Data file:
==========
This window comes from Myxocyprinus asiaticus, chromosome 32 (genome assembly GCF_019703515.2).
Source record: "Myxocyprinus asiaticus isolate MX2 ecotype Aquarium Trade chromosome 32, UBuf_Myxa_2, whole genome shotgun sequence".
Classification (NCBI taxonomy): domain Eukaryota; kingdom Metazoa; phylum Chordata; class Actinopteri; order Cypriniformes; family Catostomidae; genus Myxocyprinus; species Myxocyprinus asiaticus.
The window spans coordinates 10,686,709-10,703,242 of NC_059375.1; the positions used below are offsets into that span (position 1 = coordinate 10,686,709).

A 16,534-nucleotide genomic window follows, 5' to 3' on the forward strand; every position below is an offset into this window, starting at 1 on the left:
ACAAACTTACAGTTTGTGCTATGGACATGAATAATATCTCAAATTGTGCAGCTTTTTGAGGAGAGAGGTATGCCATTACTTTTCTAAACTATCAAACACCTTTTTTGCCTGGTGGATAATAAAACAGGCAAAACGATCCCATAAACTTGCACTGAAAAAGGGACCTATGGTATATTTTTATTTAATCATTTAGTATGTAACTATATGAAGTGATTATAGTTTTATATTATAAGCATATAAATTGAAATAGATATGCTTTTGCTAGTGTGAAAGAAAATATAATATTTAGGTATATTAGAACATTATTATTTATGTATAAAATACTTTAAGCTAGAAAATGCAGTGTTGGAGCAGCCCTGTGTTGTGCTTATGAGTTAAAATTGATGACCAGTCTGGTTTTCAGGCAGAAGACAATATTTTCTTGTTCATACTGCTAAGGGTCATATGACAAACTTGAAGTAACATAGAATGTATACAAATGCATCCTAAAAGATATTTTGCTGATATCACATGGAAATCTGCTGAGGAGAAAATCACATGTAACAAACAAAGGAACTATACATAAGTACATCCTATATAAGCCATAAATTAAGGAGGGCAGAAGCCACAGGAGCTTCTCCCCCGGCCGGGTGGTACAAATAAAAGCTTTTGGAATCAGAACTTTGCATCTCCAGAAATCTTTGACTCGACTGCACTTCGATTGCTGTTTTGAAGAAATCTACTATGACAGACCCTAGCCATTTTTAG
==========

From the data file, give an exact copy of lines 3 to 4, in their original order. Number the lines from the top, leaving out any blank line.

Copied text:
Classification (NCBI taxonomy): domain Eukaryota; kingdom Metazoa; phylum Chordata; class Actinopteri; order Cypriniformes; family Catostomidae; genus Myxocyprinus; species Myxocyprinus asiaticus.
The window spans coordinates 10,686,709-10,703,242 of NC_059375.1; the positions used below are offsets into that span (position 1 = coordinate 10,686,709).